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03 October 2018
Scope of act
Access and benefit sharing for bioprospecting
Identifying traditional knowledge holders
Duration of permit processing
South Africa hosts an incredible 10% of the world's plants, 7% of the world's reptiles, birds and mammals, 15% of known coastal marine species and an entire floral kingdom and is considered to be the most mega-diverse country after Indonesia and Brazil. Further, South African communities have a wealth of traditional knowledge relating to the use of indigenous biological resources (IBRs), including for medicinal, nutritional and cosmetic purposes.
The Department of Environmental Affairs (DEA) oversees compliance with the National Environmental Management Biodiversity Act (10/2004) (the Biodiversity Act) and its regulations, as amended in 2015, in order to:
Other legislative amendments have been introduced to support the Biodiversity Act's objectives – for example, 2005 amendments to the Patents Act require patent applicants to:
The early years of regulation under the Biodiversity Act were stormy and there was much confusion over who needed to apply for permits and what was required from applicants. However, with experience garnered over time by DEA officials, stakeholder education and the publication of various guidelines – such as the Bioprospecting, Access and Benefit-Sharing Regulatory Framework published by the DEA in 2012 – there is now more certainty as to what is required. As at July 2018, 85 permits of various types had been issued.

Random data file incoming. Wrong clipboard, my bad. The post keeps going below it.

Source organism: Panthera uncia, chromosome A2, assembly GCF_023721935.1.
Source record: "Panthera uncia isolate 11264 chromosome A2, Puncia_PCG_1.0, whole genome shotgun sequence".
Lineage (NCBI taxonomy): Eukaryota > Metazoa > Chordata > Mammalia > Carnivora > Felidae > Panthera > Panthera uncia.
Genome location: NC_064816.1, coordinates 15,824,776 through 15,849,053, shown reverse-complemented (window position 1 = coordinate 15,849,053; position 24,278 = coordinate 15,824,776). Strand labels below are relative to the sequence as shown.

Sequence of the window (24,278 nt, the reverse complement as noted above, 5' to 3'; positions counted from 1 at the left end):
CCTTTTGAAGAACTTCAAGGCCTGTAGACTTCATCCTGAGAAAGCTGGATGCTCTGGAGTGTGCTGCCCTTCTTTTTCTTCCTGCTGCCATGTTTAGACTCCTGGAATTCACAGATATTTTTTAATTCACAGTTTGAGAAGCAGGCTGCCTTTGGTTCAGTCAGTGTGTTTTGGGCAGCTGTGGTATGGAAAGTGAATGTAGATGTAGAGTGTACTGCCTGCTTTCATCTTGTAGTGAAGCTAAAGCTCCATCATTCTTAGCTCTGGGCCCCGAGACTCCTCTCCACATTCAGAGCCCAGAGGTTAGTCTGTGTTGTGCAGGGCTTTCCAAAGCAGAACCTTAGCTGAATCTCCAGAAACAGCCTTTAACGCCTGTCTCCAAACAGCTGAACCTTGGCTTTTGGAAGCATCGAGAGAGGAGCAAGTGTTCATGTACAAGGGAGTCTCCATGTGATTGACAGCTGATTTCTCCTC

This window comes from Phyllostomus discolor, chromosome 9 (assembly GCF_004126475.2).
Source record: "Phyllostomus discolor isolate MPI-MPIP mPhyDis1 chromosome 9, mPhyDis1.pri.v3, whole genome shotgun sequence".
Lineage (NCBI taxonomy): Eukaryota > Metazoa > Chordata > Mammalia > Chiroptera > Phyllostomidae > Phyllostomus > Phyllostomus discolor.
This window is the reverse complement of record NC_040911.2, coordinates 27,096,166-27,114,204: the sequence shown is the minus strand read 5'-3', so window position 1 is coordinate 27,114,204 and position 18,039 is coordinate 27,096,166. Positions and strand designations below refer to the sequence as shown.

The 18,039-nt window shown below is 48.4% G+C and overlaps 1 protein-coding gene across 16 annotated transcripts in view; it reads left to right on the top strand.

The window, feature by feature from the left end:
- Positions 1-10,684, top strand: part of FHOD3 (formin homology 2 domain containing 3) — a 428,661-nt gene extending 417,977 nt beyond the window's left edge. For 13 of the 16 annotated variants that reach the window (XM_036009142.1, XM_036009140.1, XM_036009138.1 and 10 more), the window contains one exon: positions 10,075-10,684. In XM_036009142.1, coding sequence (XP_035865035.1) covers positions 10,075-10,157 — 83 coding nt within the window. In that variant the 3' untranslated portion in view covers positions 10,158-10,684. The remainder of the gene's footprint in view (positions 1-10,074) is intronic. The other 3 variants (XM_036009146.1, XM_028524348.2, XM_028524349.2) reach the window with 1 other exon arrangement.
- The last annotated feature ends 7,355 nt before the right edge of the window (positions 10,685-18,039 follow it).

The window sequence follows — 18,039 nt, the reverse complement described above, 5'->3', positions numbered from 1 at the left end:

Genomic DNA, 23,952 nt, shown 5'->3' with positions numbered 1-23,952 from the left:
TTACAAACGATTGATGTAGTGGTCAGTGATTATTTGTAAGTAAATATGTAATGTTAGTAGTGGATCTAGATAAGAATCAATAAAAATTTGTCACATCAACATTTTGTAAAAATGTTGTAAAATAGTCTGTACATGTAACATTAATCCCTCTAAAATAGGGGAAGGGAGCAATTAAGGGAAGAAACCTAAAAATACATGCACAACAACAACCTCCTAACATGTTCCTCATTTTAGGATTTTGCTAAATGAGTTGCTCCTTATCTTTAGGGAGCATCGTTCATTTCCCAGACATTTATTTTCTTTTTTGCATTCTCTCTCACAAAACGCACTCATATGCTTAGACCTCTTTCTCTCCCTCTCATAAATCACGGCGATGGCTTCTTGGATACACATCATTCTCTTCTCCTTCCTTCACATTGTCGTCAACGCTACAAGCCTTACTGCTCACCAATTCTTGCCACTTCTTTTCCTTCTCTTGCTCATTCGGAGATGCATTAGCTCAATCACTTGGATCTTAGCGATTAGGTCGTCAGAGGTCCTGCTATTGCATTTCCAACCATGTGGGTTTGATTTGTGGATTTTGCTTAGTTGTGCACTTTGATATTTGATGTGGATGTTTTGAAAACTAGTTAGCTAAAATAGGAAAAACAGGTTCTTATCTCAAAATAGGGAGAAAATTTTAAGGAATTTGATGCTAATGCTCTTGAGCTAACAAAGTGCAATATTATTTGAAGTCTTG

The act regulates bioprospecting on and biotrade with IBRs and IGRs and the use of traditional knowledge. It defines 'IBRs' quite broadly to include any living or dead organism of an indigenous species in South Africa, as well as the use of their genes or biochemicals. 'Traditional use or knowledge' refers to the customary utilisation or knowledge of IBRs and IGRs by an indigenous community or individual, in accordance with written or unwritten rules, uses, customs or practices traditionally observed, accepted and recognised by them. This includes discoveries about the relevant IBRs or IGRs by that community or individual. 'Bioprospecting' is defined as any research, development or application of IBRs for commercial or industrial exploitation. 'Biotrade' means the buying and selling of milled, powdered, dried, sliced or extracted IBRs and IGRs for further commercial exploitation.